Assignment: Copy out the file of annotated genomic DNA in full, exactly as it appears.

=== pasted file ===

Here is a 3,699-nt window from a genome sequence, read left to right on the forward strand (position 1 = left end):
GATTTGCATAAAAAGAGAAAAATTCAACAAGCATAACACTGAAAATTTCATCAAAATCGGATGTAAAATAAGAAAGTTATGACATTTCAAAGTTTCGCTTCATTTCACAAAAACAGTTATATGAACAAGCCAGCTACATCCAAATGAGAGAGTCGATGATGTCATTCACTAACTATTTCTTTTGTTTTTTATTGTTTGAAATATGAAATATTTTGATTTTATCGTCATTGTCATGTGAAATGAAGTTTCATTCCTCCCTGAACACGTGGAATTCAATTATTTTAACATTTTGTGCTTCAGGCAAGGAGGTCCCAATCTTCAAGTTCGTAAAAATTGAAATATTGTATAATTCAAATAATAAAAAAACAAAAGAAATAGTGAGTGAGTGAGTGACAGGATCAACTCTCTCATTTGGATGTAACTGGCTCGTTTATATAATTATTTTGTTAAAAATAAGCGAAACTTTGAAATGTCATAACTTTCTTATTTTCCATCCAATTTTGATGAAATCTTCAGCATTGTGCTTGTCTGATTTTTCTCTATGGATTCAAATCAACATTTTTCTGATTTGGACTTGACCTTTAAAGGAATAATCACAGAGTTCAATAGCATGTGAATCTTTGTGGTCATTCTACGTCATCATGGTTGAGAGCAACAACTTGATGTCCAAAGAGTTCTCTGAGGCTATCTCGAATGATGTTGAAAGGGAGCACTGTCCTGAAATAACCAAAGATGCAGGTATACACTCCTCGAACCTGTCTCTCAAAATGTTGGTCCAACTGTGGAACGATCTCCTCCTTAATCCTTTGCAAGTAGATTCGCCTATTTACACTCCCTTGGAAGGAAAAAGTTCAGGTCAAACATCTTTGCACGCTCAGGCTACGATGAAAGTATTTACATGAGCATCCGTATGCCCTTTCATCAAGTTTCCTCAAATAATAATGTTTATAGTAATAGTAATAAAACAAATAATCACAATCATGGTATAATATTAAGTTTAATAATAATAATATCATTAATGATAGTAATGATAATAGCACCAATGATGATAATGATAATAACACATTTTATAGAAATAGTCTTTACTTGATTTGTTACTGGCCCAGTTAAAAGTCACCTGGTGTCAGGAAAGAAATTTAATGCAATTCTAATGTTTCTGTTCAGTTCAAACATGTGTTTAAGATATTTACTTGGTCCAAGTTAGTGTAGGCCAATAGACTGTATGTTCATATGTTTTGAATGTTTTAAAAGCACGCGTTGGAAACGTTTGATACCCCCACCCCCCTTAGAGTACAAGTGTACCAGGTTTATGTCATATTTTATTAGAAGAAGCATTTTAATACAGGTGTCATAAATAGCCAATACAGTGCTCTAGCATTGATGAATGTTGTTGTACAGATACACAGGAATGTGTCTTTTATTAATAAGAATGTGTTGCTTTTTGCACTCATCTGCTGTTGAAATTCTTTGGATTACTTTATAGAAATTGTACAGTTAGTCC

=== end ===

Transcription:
Here is a 3,699-nt window from a genome sequence, read left to right on the forward strand (position 1 = left end):
GATTTGCATAAAAAGAGAAAAATTCAACAAGCATAACACTGAAAATTTCATCAAAATCGGATGTAAAATAAGAAAGTTATGACATTTCAAAGTTTCGCTTCATTTCACAAAAACAGTTATATGAACAAGCCAGCTACATCCAAATGAGAGAGTCGATGATGTCATTCACTAACTATTTCTTTTGTTTTTTATTGTTTGAAATATGAAATATTTTGATTTTATCGTCATTGTCATGTGAAATGAAGTTTCATTCCTCCCTGAACACGTGGAATTCAATTATTTTAACATTTTGTGCTTCAGGCAAGGAGGTCCCAATCTTCAAGTTCGTAAAAATTGAAATATTGTATAATTCAAATAATAAAAAAACAAAAGAAATAGTGAGTGAGTGAGTGACAGGATCAACTCTCTCATTTGGATGTAACTGGCTCGTTTATATAATTATTTTGTTAAAAATAAGCGAAACTTTGAAATGTCATAACTTTCTTATTTTCCATCCAATTTTGATGAAATCTTCAGCATTGTGCTTGTCTGATTTTTCTCTATGGATTCAAATCAACATTTTTCTGATTTGGACTTGACCTTTAAAGGAATAATCACAGAGTTCAATAGCATGTGAATCTTTGTGGTCATTCTACGTCATCATGGTTGAGAGCAACAACTTGATGTCCAAAGAGTTCTCTGAGGCTATCTCGAATGATGTTGAAAGGGAGCACTGTCCTGAAATAACCAAAGATGCAGGTATACACTCCTCGAACCTGTCTCTCAAAATGTTGGTCCAACTGTGGAACGATCTCCTCCTTAATCCTTTGCAAGTAGATTCGCCTATTTACACTCCCTTGGAAGGAAAAAGTTCAGGTCAAACATCTTTGCACGCTCAGGCTACGATGAAAGTATTTACATGAGCATCCGTATGCCCTTTCATCAAGTTTCCTCAAATAATAATGTTTATAGTAATAGTAATAAAACAAATAATCACAATCATGGTATAATATTAAGTTTAATAATAATAATATCATTAATGATAGTAATGATAATAGCACCAATGATGATAATGATAATAACACATTTTATAGAAATAGTCTTTACTTGATTTGTTACTGGCCCAGTTAAAAGTCACCTGGTGTCAGGAAAGAAATTTAATGCAATTCTAATGTTTCTGTTCAGTTCAAACATGTGTTTAAGATATTTACTTGGTCCAAGTTAGTGTAGGCCAATAGACTGTATGTTCATATGTTTTGAATGTTTTAAAAGCACGCGTTGGAAACGTTTGATACCCCCACCCCCCTTAGAGTACAAGTGTACCAGGTTTATGTCATATTTTATTAGAAGAAGCATTTTAATACAGGTGTCATAAATAGCCAATACAGTGCTCTAGCATTGATGAATGTTGTTGTACAGATACACAGGAATGTGTCTTTTATTAATAAGAATGTGTTGCTTTTTGCACTCATCTGCTGTTGAAATTCTTTGGATTACTTTATAGAAATTGTACAGTTAGTCC